A Summer Weekend in Albany, NY

Thursday, March 01, 2007

During these winter months, I am going through my scrapbook to remember some trips we have taken over the summer. On the last summer weekend of 2005 (Labor Day weekend), we visited our capital city of Albany. The rich history appeals to my history-loving kids (and their parents), but we only had two days to cram in as much of the city as we could. Our itinerary had to appeal to all members of the family, and all activities had to be in general proximity to each other so that we wasted as little time in traffic as possible. Our ultimate choices were: The Dutch Reformed Church, the U.S.S. Slater, the New York State Museum, the Hudson Planetarium, and the New York State Public Library. (We had toured the Capital building on a previous visit years ago, so we skipped it this time. I will boast that the tour guide was very impressed that our family could answer every trivia question he asked!).

So we left home very early Sunday morning in order to make it to Sunday services at the First Church in Albany, on North Pearl Street, formerly the Dutch Reformed). You can read about our visit to the church at New York Traveler.net.

05 Church at North Pearl St

After this, we went aboard the U.S.S. Slater Destroyer-Escort ship for a tour. This is the only D-E ship still afloat. The tour was great! Check out New York Traveler.net for information and photos.

After this, we puttered around the city a little. Since it was Labor Day weekend, we discovered to our dismay that the Hudson Planetarium was closed. I was disappointed because that was my choice on our itinerary.

We drove past the Capitol building...

05 Capitol Bldg

... and all around the city. The, we visited the famous and enigmatic New York State Museum. It was wonderful! Read about our visit at New York Traveler.net.

10 remarks
threecollie said...

Isn't the state museum wonderful? We go down for a day every few years and always have a great time. My dad has a mineral specimen he discovered in Fulton County in the gem collection, although another person to whom he sent it for identification is credited.
Congrats on your kids' knowledge! I admire home schoolers a bunch!

12:42 PM  
Anonymous said...

I LOVE the NYS Museum. Great place!

2:48 PM  

Wow, threec, I didn't know your dad was famous geologist! ;) It must be wonderful to live so close to such special museum.

Thanks for your comment, Kim. Yes, I agree, NY did something fine when it made this museum. It was fun.

There are some really great places to visit in the eastern part of the state. I had visited Howe's Caverns as a kid, and I sure hope to take my kids there someday (bad thing is it would be close to $100 for my family to get in). There's a lot of history, too, like Fort Ticonderoga and Crown Point... boy I hope we get to these places! I'll surely let you know! :)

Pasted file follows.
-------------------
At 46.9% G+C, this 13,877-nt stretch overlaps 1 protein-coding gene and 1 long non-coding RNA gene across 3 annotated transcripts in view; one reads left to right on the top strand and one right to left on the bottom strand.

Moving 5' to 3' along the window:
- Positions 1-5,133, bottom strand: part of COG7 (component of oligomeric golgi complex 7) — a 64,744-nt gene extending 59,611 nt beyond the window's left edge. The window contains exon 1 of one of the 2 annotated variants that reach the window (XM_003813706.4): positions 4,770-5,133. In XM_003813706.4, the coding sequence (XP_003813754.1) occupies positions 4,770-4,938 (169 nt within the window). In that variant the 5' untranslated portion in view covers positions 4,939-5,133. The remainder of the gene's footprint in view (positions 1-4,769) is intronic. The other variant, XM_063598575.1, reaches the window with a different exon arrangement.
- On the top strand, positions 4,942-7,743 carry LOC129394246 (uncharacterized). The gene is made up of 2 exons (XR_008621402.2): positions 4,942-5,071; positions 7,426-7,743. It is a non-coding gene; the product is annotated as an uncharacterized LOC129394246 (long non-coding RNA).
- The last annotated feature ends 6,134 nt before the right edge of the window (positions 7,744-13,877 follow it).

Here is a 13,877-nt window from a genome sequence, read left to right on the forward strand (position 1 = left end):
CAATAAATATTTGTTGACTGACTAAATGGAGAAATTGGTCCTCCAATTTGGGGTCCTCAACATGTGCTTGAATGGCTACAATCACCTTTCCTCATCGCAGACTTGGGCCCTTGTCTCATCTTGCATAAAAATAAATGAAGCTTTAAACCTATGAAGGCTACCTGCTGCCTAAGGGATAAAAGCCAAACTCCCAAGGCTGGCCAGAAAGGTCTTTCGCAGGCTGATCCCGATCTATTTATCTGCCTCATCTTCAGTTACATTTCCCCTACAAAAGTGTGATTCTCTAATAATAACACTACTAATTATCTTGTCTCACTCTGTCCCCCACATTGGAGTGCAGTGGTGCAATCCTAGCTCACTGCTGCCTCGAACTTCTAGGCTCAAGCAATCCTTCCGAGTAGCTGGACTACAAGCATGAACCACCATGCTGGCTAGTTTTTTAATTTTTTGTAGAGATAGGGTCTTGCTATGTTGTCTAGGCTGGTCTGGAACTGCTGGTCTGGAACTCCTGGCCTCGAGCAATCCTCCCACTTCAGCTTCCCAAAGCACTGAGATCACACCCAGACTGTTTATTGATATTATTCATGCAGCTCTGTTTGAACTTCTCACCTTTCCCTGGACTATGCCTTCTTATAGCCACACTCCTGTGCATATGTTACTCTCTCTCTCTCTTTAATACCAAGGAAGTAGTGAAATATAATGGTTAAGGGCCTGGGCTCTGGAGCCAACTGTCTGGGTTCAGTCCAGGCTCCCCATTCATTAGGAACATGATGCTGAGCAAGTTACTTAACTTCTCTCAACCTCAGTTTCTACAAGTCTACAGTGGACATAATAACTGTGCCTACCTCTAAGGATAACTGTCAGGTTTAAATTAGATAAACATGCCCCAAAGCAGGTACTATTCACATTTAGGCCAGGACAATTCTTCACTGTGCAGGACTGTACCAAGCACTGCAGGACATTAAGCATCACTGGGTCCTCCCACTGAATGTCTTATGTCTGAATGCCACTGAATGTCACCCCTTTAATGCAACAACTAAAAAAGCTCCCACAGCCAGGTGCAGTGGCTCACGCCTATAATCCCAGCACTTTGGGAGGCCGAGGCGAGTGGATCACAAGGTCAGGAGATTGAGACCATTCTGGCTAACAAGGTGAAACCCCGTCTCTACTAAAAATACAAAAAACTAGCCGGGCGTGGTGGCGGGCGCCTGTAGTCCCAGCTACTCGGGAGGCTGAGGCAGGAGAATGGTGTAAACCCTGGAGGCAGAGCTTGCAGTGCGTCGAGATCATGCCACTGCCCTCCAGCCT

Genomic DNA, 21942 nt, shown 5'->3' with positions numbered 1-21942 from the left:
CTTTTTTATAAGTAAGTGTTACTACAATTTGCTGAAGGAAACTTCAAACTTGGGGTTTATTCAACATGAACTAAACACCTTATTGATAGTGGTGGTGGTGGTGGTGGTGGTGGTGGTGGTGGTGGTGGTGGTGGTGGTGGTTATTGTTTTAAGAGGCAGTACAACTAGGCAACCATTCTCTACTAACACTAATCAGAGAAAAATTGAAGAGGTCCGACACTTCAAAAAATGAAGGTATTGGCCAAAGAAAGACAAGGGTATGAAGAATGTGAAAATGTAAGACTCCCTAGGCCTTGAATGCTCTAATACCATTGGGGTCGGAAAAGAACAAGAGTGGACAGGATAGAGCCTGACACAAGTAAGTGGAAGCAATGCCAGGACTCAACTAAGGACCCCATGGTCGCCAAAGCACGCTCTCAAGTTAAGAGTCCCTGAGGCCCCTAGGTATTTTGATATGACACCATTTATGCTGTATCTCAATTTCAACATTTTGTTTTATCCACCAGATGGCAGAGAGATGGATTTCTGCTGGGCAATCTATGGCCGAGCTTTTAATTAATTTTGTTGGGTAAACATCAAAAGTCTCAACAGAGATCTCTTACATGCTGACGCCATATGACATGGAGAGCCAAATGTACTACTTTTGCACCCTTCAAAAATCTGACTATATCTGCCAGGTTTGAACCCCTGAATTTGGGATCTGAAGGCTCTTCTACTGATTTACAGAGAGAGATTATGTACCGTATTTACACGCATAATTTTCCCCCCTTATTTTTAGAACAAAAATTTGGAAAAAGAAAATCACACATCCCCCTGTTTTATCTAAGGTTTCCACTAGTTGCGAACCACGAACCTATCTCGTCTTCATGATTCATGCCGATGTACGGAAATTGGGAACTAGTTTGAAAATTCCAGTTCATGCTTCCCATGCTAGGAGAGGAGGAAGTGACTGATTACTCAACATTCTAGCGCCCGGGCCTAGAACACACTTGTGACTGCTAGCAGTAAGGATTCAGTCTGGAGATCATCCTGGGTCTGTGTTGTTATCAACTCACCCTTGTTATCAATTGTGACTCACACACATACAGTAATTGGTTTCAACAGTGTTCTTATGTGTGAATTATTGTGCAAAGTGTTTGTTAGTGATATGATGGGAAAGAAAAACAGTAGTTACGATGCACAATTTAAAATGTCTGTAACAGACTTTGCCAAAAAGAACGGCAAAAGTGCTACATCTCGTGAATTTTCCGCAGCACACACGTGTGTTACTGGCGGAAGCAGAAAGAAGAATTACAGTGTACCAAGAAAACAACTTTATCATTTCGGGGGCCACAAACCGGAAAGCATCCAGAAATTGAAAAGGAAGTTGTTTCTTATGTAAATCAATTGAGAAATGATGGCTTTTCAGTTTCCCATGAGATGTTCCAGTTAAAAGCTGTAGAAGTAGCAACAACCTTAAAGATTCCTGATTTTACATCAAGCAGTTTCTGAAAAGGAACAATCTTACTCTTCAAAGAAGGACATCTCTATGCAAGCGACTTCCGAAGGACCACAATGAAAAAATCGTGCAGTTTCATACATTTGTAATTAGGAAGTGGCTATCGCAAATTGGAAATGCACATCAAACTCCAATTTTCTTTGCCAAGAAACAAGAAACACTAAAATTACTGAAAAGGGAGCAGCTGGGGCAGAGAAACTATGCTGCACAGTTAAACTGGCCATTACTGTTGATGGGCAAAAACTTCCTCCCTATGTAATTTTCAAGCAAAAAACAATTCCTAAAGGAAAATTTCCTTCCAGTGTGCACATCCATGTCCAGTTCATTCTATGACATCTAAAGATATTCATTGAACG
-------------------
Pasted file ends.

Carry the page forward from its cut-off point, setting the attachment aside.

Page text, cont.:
3:54 PM  
Anonymous said...

OhOhOh! Check out Secret Caverns, too...cool place! :-)


5:19 PM  
Unknown said...

Hi again!

Thanks for the information concerning the state museum!

Unfortunately, because of time, and the wishes of my teachers, we have opted to have a special tour of the Troy area to learn about the Industrial Revolution (which is part of their curriculum) and will be visiting the arsenal.

The weather is not on our side. We won't be able to do so much because your winter was so harsh.

I have also recently posted about Charles Willson Peale and the exhumation of the mastodon.

Hope to see you at my site!

2:46 PM  

Oh, my one daughter is NUTS about Peale. She is building a huge website that has a good deal of his work. I hope you enjoy your educational visit!!

5:59 PM  

....our winter was harsh?

12:02 PM  
LB said...

I'm reading this after it was linked from you Top 10 list. I work at the state library and it's always fun to see the area where I spend so much time through fresh eyes.

The 9/11 exhibit is actually a permanent one. It's very moving and very popular, and I think there's a traveling exhibition that went to other museums. NYSM was one of the very few cultural institutions that looked ahead and recognized the need to preserve artifacts from the towers for the historical record.

8:44 PM  
LB said...

I should add that it's funny--people come from out of town to visit the museum, and I rarely even peek in. I think I've been through it maybe three times in the time I've worked there, and popped in to look at a few temporary exhibits.

8:46 PM  

Thanks for coming, Laurie! It's neat that you work at the state library. My daughter, The Historian, desperately wants to go there sometime.

Thanks for the info about the Museum. Hope you get to see more of it!

9:02 PM  

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